Christie’s Antique Show Spring 2015






At the beginning of every summer, bumbling creatures across Canada poke their heads out, blink their eyes at the sun and make their way out of their groundhog holes.

Then we go to garage sales.

OR if you’re like me, you make your way to Canada’s largest antique show, Christie’s.  And this groundhog isn’t the only one that  marks the start of summer with a trip to Christie’s.  Thousands of people show up every year to marvel at, ponder and buy weird things covered in dust rust, and very occasionally … sparkle.

People wander around asking whatever happened to gramma’s such and such that was JUST like this one, or why did I ever throw that out?!  But far and away the most popular statement echoed around the show all day long was “What the hell do you think that is?”.  And more often than not, some head would pop in from somewhere and tell you exactly what it was.

In fact, I dare say, if there’s a single thing in your house you’re curious about all you’d have to do is grab it, go to Christie’s, stand in the middle of an aisle and quietly mutter “What do you think this is?” just ONCE and you’d have an answer.  Probably 12 answers. Even more fun, they’d probably be 12 different answers.

It was a cold one this morning and in fact there was a frost warning the night before. But by the middle of the day sweaters and mittens came off so my sister and I could focus on the antiques as opposed to runny noses.  There’s nothing less becoming than a groundhog with a runny nose.

Every year it’s something different, but every year I’m on the hunt for something. Having something to search for a purpose at the sale makes it exciting because you aren’t just looking, you’re searching for that perfect thing that may or more not be at the sale.  It could be just around this corner, or that corner, or it could be in someone else’s hands right at this very moment.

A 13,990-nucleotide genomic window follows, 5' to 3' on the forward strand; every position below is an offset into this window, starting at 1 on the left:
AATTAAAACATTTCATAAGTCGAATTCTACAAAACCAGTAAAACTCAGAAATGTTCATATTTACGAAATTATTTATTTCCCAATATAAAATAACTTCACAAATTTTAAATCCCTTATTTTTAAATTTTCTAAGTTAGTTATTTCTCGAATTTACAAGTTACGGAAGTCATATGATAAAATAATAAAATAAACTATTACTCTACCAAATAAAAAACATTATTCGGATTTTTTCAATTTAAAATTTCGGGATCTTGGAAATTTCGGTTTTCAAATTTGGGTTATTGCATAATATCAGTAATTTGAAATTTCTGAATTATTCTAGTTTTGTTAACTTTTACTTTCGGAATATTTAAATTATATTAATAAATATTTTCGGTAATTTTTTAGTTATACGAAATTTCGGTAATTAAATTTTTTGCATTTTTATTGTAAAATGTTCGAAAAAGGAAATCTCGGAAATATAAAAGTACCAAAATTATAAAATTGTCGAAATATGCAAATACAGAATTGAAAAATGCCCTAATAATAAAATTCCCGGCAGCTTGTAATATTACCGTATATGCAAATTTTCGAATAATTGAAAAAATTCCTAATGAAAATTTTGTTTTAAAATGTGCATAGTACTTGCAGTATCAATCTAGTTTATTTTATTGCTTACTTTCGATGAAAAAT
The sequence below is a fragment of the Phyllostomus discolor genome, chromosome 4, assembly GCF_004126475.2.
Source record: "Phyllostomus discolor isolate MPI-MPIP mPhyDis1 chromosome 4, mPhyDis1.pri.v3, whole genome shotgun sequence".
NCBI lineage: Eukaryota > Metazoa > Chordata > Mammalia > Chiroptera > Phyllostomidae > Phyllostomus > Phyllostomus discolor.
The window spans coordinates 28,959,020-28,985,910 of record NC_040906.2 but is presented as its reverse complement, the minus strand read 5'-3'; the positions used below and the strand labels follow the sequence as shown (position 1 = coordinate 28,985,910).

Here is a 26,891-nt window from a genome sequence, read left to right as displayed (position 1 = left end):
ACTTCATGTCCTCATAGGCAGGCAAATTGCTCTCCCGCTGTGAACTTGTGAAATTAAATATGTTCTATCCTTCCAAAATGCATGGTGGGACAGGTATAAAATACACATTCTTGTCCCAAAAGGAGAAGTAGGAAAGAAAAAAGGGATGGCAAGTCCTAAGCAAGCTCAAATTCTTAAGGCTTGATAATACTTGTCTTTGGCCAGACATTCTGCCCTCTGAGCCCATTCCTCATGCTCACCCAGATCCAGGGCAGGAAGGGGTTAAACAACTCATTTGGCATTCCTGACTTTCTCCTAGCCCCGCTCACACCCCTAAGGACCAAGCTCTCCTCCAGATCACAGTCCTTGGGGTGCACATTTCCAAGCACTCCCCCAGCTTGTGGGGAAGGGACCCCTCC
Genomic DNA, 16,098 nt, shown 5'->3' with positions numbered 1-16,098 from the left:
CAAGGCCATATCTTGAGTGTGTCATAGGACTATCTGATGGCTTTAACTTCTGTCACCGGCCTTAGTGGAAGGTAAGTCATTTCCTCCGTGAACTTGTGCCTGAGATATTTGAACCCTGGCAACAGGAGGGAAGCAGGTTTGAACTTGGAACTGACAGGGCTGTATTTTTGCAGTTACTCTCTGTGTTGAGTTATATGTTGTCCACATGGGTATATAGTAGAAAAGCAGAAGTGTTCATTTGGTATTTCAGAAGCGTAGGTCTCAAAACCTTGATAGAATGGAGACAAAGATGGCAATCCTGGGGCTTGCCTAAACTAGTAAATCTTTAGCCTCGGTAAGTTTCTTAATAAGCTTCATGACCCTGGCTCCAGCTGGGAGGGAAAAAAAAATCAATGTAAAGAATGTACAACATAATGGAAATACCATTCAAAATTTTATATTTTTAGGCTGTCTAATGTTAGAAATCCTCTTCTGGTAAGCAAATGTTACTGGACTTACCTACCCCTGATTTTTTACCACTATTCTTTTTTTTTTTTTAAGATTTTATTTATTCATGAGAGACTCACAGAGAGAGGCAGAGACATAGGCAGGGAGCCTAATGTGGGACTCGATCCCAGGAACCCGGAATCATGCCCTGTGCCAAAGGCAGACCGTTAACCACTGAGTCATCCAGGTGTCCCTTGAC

Having something to hunt for at a flea market or garage sale makes it less like shopping and more like gambling.  So more fun.

This year I was looking for a midcentury modern chair and ottoman.  I saw one 2 years ago at the fall show but I didn’t buy it. And now I regret it.  I saw another chair and ottoman in the window of a store in downtown Hamilton 2 years ago.  I didn’t buy it.  And now I regret it.  So I swore this year I was finding a classic midcentury chair and ottoman and I was BUYING them.

The first thing I saw upon wandering through the gates was this.




And it went downhill from there.

This, by the way, is the form of a classic egg chair by Danish furniture designer Arne Jacobsen.  A truly iconic piece.  And home to a mischief of mice at one point apparently.


The day started with me trying to casually walk the aisles but about 20 minutes into the show I grabbed Pink Tool belt and told her I couldn’t do this anymore, I had to run to the booth that always has the midcentury furniture before someone else bought my chair.  The chair I knew had to be there.  The Papa Bear Chair. Behold the image of one I’ve had saved to my computer for years.